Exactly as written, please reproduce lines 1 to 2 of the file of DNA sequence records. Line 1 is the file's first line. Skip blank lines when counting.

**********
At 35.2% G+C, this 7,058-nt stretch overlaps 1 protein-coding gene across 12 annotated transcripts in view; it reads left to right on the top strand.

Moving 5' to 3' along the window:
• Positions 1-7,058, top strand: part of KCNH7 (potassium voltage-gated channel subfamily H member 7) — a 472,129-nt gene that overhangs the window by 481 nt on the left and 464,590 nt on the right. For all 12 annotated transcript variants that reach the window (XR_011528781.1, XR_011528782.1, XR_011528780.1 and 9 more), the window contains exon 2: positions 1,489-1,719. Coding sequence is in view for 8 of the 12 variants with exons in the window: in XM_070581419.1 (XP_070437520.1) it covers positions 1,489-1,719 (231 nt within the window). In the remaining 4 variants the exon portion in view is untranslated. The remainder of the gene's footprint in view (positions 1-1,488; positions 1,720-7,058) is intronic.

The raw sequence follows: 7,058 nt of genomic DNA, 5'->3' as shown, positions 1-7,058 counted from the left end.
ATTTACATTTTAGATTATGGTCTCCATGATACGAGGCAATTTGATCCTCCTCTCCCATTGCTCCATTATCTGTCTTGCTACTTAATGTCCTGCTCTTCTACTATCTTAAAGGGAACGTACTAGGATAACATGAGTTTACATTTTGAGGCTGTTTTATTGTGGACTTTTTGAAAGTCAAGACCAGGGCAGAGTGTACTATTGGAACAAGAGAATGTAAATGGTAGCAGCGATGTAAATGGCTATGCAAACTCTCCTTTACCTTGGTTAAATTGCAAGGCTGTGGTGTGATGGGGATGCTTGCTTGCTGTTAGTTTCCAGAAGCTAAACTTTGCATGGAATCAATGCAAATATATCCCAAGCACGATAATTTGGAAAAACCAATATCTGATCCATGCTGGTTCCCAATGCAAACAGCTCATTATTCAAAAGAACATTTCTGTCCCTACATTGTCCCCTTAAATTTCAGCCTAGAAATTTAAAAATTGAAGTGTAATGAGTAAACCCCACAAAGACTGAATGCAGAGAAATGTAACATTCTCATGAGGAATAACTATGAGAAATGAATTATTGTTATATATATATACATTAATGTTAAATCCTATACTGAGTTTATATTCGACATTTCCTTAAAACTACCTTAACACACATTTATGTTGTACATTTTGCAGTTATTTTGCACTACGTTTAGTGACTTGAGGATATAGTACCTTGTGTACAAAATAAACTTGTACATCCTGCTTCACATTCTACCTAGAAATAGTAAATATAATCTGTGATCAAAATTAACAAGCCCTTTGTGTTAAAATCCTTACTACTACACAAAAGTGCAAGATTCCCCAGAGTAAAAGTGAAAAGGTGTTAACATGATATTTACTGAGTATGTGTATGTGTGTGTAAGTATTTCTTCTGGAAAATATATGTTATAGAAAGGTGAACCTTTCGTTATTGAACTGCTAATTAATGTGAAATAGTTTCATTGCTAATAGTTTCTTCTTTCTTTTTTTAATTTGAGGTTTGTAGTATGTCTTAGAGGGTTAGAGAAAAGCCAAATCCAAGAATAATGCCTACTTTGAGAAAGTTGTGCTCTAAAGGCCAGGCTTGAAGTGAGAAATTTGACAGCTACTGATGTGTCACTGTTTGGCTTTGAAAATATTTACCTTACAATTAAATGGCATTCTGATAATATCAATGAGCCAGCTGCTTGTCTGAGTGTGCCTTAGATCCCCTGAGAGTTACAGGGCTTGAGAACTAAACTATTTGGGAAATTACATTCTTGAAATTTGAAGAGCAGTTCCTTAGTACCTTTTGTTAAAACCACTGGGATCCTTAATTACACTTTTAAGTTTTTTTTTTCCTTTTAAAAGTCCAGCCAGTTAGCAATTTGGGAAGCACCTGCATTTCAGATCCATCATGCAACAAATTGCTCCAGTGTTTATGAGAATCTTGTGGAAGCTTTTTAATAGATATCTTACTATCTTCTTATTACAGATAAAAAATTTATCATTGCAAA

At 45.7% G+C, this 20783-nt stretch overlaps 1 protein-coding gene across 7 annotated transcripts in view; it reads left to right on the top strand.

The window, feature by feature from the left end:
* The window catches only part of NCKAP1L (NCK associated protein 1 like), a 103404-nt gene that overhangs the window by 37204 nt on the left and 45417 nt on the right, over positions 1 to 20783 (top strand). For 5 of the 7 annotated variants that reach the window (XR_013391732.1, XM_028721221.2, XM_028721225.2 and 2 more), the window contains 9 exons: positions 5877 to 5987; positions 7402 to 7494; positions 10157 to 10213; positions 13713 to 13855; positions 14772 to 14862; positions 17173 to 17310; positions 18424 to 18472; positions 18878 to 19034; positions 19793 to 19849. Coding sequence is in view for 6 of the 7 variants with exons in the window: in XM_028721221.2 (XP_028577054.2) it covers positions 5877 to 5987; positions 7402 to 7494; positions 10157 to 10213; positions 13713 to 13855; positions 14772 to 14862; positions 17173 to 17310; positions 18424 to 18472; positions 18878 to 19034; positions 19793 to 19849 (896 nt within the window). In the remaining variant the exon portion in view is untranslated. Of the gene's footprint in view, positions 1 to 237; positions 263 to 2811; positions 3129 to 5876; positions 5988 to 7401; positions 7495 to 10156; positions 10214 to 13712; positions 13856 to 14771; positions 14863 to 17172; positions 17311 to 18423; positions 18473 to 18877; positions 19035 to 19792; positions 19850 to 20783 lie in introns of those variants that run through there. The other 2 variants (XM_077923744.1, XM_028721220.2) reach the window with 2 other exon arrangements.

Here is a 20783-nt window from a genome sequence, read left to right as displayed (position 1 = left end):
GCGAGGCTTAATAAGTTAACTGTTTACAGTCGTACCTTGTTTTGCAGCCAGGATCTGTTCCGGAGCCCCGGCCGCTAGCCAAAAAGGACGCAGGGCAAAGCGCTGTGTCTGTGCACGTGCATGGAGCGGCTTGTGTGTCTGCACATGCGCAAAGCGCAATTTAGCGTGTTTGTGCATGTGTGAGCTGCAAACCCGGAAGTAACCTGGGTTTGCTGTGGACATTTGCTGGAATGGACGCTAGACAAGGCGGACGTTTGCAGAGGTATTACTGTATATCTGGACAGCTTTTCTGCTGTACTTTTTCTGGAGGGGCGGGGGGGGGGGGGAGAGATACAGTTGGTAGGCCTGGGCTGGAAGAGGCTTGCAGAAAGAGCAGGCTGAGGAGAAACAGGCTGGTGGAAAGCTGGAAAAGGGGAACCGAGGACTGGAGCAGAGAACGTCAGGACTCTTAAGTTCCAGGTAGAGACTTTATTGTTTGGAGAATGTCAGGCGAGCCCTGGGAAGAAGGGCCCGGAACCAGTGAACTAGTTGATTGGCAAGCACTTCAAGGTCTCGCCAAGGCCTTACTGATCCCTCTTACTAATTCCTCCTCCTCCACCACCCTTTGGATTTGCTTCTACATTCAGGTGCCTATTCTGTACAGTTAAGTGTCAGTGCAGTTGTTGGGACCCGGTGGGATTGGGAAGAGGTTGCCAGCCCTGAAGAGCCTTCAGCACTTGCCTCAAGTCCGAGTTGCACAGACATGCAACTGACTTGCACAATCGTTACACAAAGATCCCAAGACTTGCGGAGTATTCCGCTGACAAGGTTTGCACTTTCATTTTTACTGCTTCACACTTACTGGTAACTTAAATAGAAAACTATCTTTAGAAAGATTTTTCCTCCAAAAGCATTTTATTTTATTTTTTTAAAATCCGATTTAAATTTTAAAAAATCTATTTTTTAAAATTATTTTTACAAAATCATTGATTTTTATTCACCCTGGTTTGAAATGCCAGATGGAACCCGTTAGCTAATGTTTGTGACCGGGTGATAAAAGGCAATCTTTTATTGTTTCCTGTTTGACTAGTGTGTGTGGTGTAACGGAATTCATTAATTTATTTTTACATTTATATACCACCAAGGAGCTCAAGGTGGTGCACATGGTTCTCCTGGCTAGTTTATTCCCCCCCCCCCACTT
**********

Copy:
At 35.2% G+C, this 7,058-nt stretch overlaps 1 protein-coding gene across 12 annotated transcripts in view; it reads left to right on the top strand.

Moving 5' to 3' along the window: